Lana Del Rey pleases the faithful at the PNE Amphitheatre

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      At the PNE Amphitheatre on Sunday, May 25

      Past the trees twinkling with fairy lights, there is a land where every girl wreathes her flowing, bum-length hair with a flower crown. And the carnival aroma of popcorn and weed wafts up to the purple sky, shining with springtime mist.

      No, this isn’t teenage-hippie heaven. This was Father John Misty and Lana Del Rey at Vancouver’s PNE Amphitheatre, where hipster pop queen Del Rey ruled a realm of screaming fans as part of her tour to support upcoming album Ultraviolence.

      As theatrical folksinger Father John Misty took the stage, rain clouds brewed over the old red, white, and blue roller coaster track that snaked around the amphitheatre stands. The setting evoked the feel of a run-down theme park well suited to Misty and Del Rey’s faded Americana.

      Swooping right into epic ballad “Only Son of the Ladies’ Man”, Misty sounded great—although the absence of his backing band, who help to fill out the sound of his big melodies, stripped away some of his lustre. Armed simply with an acoustic guitar and a country-bumpkin hat, Misty was a bearded fish out of water playing for a pop-hungry crowd decked out like a community gathering of fashion bloggers.

      However, not to be dissuaded by the loud audience chatter, Misty cracked self-deprecating jokes (“If you keep pushing each other, then I won’t play this boring folk music for you”) and borrowed a flower crown from the crowd to wear for a few songs. It didn’t exactly bridge the gap, but it was mighty cute.

      Then, the lady of the hour sauntered on-stage, announcing, “Hey, Vancouver! We finally made it.” Dripping honey from her bee-stung pout, Del Rey opened with “Cola”, crooning the infamous lyric, “My pussy tastes like Pepsi-Cola,” among other gems such as, “Don’t treat me rough, treat me really niceys.” Suffice to say, the self-proclaimed “gangsta Nancy Sinatra” could use some help with her rhymes.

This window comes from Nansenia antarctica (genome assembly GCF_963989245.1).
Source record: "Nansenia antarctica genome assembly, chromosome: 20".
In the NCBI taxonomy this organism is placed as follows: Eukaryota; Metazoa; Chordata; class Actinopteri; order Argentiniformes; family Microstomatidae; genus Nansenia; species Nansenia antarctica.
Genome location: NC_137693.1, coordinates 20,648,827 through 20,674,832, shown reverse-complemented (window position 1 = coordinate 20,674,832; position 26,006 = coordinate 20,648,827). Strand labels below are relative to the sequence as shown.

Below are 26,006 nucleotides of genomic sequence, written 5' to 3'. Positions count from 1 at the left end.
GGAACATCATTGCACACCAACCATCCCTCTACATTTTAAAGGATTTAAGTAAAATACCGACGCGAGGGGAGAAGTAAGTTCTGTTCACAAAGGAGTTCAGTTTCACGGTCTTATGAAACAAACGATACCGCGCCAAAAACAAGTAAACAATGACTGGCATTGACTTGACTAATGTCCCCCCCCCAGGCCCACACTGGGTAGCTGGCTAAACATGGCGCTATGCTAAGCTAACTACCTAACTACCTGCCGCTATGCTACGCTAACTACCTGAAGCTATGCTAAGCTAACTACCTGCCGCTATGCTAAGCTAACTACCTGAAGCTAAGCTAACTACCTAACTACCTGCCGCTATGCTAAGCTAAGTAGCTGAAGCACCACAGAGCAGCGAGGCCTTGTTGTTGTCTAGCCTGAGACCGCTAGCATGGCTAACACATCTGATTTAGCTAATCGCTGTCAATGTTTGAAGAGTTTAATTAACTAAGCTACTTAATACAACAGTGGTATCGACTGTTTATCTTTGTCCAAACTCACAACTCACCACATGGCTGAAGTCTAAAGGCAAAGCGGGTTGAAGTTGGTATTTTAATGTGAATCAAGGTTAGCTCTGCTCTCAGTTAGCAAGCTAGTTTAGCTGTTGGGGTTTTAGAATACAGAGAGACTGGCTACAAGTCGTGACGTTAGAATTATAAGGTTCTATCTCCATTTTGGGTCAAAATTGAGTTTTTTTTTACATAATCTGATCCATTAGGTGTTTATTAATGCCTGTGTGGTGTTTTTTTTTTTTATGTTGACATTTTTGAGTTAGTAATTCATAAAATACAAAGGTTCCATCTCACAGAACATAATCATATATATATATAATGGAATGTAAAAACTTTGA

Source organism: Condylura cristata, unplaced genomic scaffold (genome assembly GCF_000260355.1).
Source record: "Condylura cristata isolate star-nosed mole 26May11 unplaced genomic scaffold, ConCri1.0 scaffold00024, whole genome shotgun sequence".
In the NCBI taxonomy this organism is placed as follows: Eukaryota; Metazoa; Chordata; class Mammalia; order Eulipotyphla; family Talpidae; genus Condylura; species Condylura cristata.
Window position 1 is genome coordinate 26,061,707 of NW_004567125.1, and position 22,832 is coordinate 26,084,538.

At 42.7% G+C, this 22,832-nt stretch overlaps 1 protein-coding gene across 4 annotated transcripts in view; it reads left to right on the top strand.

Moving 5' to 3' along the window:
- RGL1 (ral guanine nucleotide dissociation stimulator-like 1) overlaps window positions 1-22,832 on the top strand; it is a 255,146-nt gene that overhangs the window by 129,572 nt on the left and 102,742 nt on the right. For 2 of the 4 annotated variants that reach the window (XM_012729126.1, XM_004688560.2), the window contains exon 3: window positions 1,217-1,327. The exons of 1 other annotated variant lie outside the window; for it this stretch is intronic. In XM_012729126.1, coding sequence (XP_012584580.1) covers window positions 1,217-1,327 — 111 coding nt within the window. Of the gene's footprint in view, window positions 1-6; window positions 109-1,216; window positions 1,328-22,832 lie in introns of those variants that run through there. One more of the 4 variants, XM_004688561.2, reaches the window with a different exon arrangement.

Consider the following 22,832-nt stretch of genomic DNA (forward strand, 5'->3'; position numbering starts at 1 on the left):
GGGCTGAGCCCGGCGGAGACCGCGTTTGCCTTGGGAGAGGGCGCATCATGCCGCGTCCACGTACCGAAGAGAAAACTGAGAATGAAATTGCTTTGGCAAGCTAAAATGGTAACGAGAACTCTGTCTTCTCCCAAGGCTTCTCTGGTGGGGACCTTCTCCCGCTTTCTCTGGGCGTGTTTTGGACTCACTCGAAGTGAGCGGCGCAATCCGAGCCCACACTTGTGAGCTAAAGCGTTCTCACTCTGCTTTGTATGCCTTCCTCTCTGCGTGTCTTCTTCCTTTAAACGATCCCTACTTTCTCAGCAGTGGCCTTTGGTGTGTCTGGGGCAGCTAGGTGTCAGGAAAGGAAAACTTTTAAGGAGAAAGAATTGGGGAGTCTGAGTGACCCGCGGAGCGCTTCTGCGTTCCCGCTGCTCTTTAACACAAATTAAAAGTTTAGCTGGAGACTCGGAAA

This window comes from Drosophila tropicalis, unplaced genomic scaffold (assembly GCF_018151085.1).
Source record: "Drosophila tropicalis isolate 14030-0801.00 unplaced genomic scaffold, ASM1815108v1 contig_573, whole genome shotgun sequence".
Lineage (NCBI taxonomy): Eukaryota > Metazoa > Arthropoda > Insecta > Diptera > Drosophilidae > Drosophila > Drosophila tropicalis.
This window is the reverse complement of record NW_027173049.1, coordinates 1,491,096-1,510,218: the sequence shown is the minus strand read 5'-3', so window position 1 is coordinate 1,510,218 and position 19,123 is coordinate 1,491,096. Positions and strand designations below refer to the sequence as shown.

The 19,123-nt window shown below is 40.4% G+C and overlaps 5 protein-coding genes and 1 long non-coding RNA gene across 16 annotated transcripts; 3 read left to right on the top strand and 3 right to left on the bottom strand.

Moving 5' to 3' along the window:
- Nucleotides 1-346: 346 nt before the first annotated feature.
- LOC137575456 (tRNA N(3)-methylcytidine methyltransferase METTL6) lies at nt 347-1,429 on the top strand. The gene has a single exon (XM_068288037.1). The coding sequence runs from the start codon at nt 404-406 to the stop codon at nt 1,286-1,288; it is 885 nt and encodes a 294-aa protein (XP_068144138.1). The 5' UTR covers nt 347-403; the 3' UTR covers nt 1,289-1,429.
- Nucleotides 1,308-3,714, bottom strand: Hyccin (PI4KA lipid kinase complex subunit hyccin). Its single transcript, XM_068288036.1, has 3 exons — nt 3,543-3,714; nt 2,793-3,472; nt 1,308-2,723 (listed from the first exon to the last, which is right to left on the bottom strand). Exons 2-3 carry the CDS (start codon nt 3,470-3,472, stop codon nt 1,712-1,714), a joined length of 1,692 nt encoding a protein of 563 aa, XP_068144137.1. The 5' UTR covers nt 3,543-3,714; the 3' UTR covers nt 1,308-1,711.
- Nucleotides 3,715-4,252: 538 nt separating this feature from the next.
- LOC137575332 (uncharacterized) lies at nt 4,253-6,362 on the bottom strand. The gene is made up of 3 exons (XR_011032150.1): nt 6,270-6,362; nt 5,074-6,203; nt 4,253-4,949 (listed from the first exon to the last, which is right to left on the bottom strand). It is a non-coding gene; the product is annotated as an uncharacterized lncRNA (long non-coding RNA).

Not being known for her moves, Del Rey mostly swayed and slinked around, playing with her Titian tresses, adorned with turquoise roses. Donning a simple black-velvet dress, she was slightly outdone by the silken gowned, look-alike drag queen in the mosh pit. But Del Rey had only to smile in the direction of some fans for them to chant her name, or wave to the audience with her talon nails for 30 girls to shriek and wave back.

      Ever since her hilarious SNL fuck-up in 2012, followed shortly by her best-selling debut Born to Die, the dark-Hollywood lounge-singer alter ego of Lizzy Grant has been both jeered and cheered. Here’s the thing: no matter how much Del Rey wants to be the hip-hop–inspired Marilyn Monroe, her awkward live presence and unsteady voice just ain’t it. Her breathy, jazzy croon is still marred by off-key falsetto, clumsy bum notes, and that bizarre, put-on baby voice that oozes an overwhelming sense of ickiness.

      That said, Del Rey sounded miles better last night than on record or any earlier performance. Awash in sea-foam-green lighting during the Walt Whitman–inspired “Body Electric”, the songstress wielded a newfound control of her instrument, also benefiting from the sonic backbone of a full rhythm-and-blues band. The achingly lush, melodramatic melodies of “Summertime Sadness” and “Video Games” were obvious highlights too, prompting euphoric dancing and heartfelt singing along, as cryptic clips from Del Rey’s film-noir-like videos played on the backdrop screen.

      “West Coast”, the first single off the upcoming album, sounded sumptuous in its L.A.-warm, guitar-infused layers. On the other hand, Ultraviolence’s title track, which quotes the Crystals’ “He Hit Me (It Felt Like A Kiss)”, sounded like a repulsive, creepy romanticization of domestic violence. For the sake of Del Rey’s mostly young, female fans, let’s hope that isn’t the case, although the singer’s past work is already sadly swamped with themes of self-destruction and retro sexism.

      Closing on a positive note, the glam-trash siren led her band into an extended, rocked-out jam of “National Anthem”. And although a good third of the crowd began filing out of the arena before the song was even over, Del Rey spent the last few minutes of the show rewarding her fans in the mosh pit, capping off the night by signing autographs for her ecstatic front-row admirers.


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      May 26, 2014 at 5:52pm

      anyone know where to read a review written by someone that doesn't hate the artist they're reviewing? Thanks